I have a mixed effects model with one random effect and two fixed effects, both of which are of interest. There is some reason to believe that there would be an interaction between these two fixed effects.

When I run the model with both main effects and their interaction, none of them are significant. If I take out the interaction term (which I probably shouldn't have done, but I did out of curiosity), one of the effects becomes (very) significant, in a way that would be of considerable interest. It seems to me that I should go with the model with the interaction in it, but I am concerned that I am missing the effect of the variable that becomes very significant once the interaction is removed.

Should I include the interaction in the model? If I haven't provided enough information here for someone else to give accurate advice, what should I consider in order to make this decision?

(Also this is my first question, so apologies if I have asked it poorly)

  • $\begingroup$ not a duplicate, because I want to know if I should include the interaction, not whether I should use the main effects. I definitely want both main effects. $\endgroup$
    – Alec Scott
    Commented Mar 27, 2018 at 21:13
  • $\begingroup$ Even so, I was thinking the info there might answer your question. $\endgroup$
    – rolando2
    Commented Mar 27, 2018 at 21:32
  • 1
    $\begingroup$ What is the purpose of your analysis? Are you building a prediction model or inference? $\endgroup$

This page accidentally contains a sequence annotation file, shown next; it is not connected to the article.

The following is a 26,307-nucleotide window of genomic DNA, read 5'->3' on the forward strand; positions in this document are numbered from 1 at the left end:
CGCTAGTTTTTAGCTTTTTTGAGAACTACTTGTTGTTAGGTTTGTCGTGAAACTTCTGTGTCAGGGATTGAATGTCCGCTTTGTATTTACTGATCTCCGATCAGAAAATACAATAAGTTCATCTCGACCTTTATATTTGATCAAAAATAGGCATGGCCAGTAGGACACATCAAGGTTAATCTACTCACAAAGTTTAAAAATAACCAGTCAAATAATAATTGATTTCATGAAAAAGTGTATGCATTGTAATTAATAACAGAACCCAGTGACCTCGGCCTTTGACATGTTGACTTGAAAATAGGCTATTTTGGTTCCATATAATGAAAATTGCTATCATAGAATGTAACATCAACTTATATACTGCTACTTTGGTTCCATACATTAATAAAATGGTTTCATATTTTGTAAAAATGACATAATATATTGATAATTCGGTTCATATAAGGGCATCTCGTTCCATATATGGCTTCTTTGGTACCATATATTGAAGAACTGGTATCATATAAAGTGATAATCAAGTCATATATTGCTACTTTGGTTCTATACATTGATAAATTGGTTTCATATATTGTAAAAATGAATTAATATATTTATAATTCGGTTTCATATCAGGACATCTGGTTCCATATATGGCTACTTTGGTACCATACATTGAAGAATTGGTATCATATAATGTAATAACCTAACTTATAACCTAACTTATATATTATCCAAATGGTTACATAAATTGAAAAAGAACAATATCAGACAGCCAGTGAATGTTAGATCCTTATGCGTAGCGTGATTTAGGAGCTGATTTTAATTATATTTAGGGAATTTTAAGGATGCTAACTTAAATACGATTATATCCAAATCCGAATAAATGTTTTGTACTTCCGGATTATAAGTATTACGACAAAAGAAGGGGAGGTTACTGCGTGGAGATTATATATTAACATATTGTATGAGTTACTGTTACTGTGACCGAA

– Aksakal
    Commented Mar 28, 2018 at 3:57
  • $\begingroup$ @Aksakal, I am using it for inference $\endgroup$
    – Alec Scott
    Commented Mar 29, 2018 at 4:14

1 Answer 1


If you exclude the interaction term between the predictor variables X1 and X2 from your model on grounds of statistical insignificance, you'll ultimately make the assumption that the effect of X1 does not depend on the values of X2 and vice versa. How reasonable is it to make this assumption based on the existing literature in your field? If it is reasonable, then you should feel comfortable with this implied assumption. If it isn't reasonable, then making this assumption may be questionable. The statistics alone might not provide sufficient guidance here, because the interaction term can be statistically insignificant even when the effect of X1 does in fact depend on X2 (but the sample size is inadequate to afford detection of the interaction effect, for example). See Clyde Schechter's answers in this thread for a nice explanation of various reasons why the interaction term can come out as statistically insignificant: https://www.statalist.org/forums/forum/general-stata-discussion/general/1315734-insignificant-interaction-term-should-we-still-look-at-the-marginal-effects.

If you include the interaction term between X1 and X2 in your model, the implicit assumption you'll be making is that the effect of X1 depends on the values of X2 and vice versa. Again, how reasonable is it to make this type of assumption based on the existing literature in your field?

Also, note that when you include the interaction term in your model, you'll be testing (a) the conditional effect of X1 when X2 = 0 and (b) the conditional effect of X2 when X1 = 0 (as explained here: https://www.theanalysisfactor.com/testing-and-dropping-interaction-terms/ and here: The main effect will be non-significant if the interaction is significant?). In other words, you will not be testing the main effects of X1 and X2, but rather their conditional effect of each predictor when the other predictor is set to zero.


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